Understanding iOS Compiler Warnings – Prototype Cells Must Have Reuse Identifiers

Prototype Cells Must Have Reuse Identifiers You will get this warning if you add a table view controller to a storyboard. By default, a table view uses prototype cells, and since no reuse identifier has been specified immediately after you add the table view controller, you get this warning. To fix this problem, select the table cell (not the table view), go to the Properties Inspector and set the Identifier to Cell, or some other descriptive text. In the table view controller’s tableView:cellForRowAtIndexPath: method, you can use the identifier to reference the cell and use it as a prototype to … Continue reading Understanding iOS Compiler Warnings – Prototype Cells Must Have Reuse Identifiers

Understanding iOS Compiler Warnings – Initializer Element Is Not a Compile-Time Constant

Initializer Element Is Not a Compile-Time Constant You usually get this compiler error if you try to assign a non-constant value to an instance variable. For example, you will get this error if you place the following code outside of a class method: NSArray *devices = [[NSArray alloc]                              initWithObjects:@”iPod Touch”                              @”iPhone”,                              @”iPad”, nil]; Although you can do this in other languages, you can’t do it in Objective-C. To fix the problem, declare the instance variable without initializing it: NSArray *devices; Then initialize the instance variable elsewhere, such as in a view controller’s viewDidLoad … Continue reading Understanding iOS Compiler Warnings – Initializer Element Is Not a Compile-Time Constant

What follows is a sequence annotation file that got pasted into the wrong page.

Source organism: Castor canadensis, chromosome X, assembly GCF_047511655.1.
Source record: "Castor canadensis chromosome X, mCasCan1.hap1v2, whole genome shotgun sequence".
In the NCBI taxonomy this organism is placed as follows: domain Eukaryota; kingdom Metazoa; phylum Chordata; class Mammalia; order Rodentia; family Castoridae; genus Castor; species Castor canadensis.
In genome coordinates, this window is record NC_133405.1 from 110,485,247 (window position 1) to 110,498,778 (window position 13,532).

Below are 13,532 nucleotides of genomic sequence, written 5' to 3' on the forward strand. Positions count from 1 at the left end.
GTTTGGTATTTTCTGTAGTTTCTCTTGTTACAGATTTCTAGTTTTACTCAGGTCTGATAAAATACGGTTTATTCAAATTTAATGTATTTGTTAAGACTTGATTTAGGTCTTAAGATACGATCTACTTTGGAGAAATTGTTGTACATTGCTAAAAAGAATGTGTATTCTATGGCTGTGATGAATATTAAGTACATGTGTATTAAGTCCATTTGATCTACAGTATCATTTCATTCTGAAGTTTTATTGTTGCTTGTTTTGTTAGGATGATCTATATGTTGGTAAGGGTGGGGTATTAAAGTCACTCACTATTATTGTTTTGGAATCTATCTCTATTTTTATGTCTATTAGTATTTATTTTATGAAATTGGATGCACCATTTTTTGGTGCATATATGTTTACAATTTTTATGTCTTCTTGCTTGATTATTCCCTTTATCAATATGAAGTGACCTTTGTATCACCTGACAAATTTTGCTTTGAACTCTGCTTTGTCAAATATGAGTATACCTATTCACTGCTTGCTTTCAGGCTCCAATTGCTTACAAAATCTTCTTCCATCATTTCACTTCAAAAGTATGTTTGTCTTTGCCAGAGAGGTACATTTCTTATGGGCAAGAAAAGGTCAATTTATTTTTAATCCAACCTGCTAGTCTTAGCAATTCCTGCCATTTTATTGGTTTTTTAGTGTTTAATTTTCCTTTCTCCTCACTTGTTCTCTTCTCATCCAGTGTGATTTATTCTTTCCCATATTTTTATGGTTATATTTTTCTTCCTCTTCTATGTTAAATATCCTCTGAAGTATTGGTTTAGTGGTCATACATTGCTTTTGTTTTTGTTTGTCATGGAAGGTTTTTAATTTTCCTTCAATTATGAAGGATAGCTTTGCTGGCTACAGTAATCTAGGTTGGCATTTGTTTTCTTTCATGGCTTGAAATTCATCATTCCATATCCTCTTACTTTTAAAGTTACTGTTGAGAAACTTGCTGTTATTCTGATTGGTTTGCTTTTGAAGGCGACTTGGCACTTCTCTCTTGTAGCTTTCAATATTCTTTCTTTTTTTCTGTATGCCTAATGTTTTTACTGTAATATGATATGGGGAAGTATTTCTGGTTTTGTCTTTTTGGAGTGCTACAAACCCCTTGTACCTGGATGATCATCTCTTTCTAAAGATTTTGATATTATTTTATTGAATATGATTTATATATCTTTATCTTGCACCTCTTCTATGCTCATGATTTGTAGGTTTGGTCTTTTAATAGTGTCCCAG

Understanding iOS Compiler Errors – Expected ‘;’ after method prototype

Expected ‘;’ after method prototype You usually get this error in a class header file method declaration if you forget to put a colon (not a semicolon) before a parameter. For example, there is a colon missing after addToTotal, the method name: – (double) addToTotal(double)value; To fix the problem, just add a colon before the parameter: – (double) addToTotal:(double)value; ———————————————————————————————————————————————————————- For explanations of other compiler errors and warnings, check out our new book site: http://www.iOSAppsForEveryone.com Kevin McNeish Eight-time .NET MVP Recipient Apple iOS Author, Trainer http://www.iOSAppsForEveryone.com 

Understanding iOS Compiler Errors – Missing sentinel in method dispatch

Missing sentinel in method dispatch You usually get this warning when you forget to put a nil at the end of your argument list when calling methods such as NSArray’s initWithObjects: NSArray *choices = [[NSArray alloc]                      initWithObjects:                      @”Upper Case”,                      @”Lower Case”,                      @”Capitalized”];  To correct this problem, just add a nil to the end of the list: NSArray *choices = [[NSArray alloc]                         initWithObjects:                         @”Upper Case”,                         @”Lower Case”,                         @”Capitalized”,                         nil]; For explanations of other compiler errors and warnings, check out our new book site: http://www.iOSAppsForEveryone.com Kevin McNeish Eight-time .NET MVP Recipient … Continue reading Understanding iOS Compiler Errors – Missing sentinel in method dispatch

Understanding iOS Compiler Errors – Interface type cannot be statically allocated

Interface type cannot be statically allocated You usually get this error when you forget to include an asterisk before a variable name this is an object pointer: UILabel label = [[UILabel alloc] init]; To correct this problem, just add a asterisk before the variable name: UILabel *label = [[UILabel alloc] init]; This is a common mistake for developers coming from other languages such as C# or Java. For explanations of other compiler errors and warnings, check out our new book site: http://www.iOSAppsForEveryone.com Kevin McNeish Eight-time .NET MVP Recipient Apple iOS Author, Trainer http://www.iOSAppsForEveryone.com 

iOS App Development for Everyone

Well, it’s been a while since my last blog post, but I wanted to let all of you lurkers know I’m about 80% complete with my upcoming book “iOS App Development for Everyone”! Many of my .NET friends and associates are very interested in iOS development, so I’ll be posting information here in my MSMVP blog as well as on our book site. This book’s intended audience is BOTH developers and non-developers. Apple’s software development tools are finally at a point where people who have never written code before can create iOS Apps. My wife Sharlene is one of the … Continue reading iOS App Development for Everyone